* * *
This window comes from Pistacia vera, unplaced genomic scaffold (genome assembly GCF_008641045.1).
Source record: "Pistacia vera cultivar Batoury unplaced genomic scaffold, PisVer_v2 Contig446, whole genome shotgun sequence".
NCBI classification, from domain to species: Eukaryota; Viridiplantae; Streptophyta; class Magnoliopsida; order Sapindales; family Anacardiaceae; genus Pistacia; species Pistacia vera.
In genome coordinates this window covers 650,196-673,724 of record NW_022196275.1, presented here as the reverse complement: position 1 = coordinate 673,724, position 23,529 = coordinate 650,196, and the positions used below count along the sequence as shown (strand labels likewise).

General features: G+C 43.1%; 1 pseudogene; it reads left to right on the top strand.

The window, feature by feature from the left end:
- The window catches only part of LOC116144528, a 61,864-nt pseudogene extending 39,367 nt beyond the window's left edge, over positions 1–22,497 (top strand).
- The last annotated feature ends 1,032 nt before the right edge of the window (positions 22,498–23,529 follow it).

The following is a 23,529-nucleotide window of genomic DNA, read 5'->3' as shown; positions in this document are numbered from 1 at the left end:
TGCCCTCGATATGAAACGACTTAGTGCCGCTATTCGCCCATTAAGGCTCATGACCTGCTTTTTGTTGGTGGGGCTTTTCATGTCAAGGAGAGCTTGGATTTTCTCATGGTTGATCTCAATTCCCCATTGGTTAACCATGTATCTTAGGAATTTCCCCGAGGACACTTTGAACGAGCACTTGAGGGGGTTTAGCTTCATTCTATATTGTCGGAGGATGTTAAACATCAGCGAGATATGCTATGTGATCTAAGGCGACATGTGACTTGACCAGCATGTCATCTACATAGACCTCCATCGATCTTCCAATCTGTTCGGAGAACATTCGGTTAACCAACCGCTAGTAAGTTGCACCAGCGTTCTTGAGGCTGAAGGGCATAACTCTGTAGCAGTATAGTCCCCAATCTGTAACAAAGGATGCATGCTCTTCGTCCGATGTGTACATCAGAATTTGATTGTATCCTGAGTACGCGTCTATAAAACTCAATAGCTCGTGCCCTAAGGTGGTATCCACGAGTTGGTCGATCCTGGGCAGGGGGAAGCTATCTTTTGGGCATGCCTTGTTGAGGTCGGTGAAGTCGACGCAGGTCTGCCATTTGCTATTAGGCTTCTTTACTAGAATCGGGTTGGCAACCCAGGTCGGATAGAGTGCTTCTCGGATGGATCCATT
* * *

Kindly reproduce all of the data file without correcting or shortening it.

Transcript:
This window comes from Pistacia vera, unplaced genomic scaffold (genome assembly GCF_008641045.1).
Source record: "Pistacia vera cultivar Batoury unplaced genomic scaffold, PisVer_v2 Contig446, whole genome shotgun sequence".
NCBI classification, from domain to species: Eukaryota; Viridiplantae; Streptophyta; class Magnoliopsida; order Sapindales; family Anacardiaceae; genus Pistacia; species Pistacia vera.
In genome coordinates this window covers 650,196-673,724 of record NW_022196275.1, presented here as the reverse complement: position 1 = coordinate 673,724, position 23,529 = coordinate 650,196, and the positions used below count along the sequence as shown (strand labels likewise).

General features: G+C 43.1%; 1 pseudogene; it reads left to right on the top strand.

The window, feature by feature from the left end:
- The window catches only part of LOC116144528, a 61,864-nt pseudogene extending 39,367 nt beyond the window's left edge, over positions 1–22,497 (top strand).
- The last annotated feature ends 1,032 nt before the right edge of the window (positions 22,498–23,529 follow it).

The following is a 23,529-nucleotide window of genomic DNA, read 5'->3' as shown; positions in this document are numbered from 1 at the left end:
TGCCCTCGATATGAAACGACTTAGTGCCGCTATTCGCCCATTAAGGCTCATGACCTGCTTTTTGTTGGTGGGGCTTTTCATGTCAAGGAGAGCTTGGATTTTCTCATGGTTGATCTCAATTCCCCATTGGTTAACCATGTATCTTAGGAATTTCCCCGAGGACACTTTGAACGAGCACTTGAGGGGGTTTAGCTTCATTCTATATTGTCGGAGGATGTTAAACATCAGCGAGATATGCTATGTGATCTAAGGCGACATGTGACTTGACCAGCATGTCATCTACATAGACCTCCATCGATCTTCCAATCTGTTCGGAGAACATTCGGTTAACCAACCGCTAGTAAGTTGCACCAGCGTTCTTGAGGCTGAAGGGCATAACTCTGTAGCAGTATAGTCCCCAATCTGTAACAAAGGATGCATGCTCTTCGTCCGATGTGTACATCAGAATTTGATTGTATCCTGAGTACGCGTCTATAAAACTCAATAGCTCGTGCCCTAAGGTGGTATCCACGAGTTGGTCGATCCTGGGCAGGGGGAAGCTATCTTTTGGGCATGCCTTGTTGAGGTCGGTGAAGTCGACGCAGGTCTGCCATTTGCTATTAGGCTTCTTTACTAGAATCGGGTTGGCAACCCAGGTCGGATAGAGTGCTTCTCGGATGGATCCATT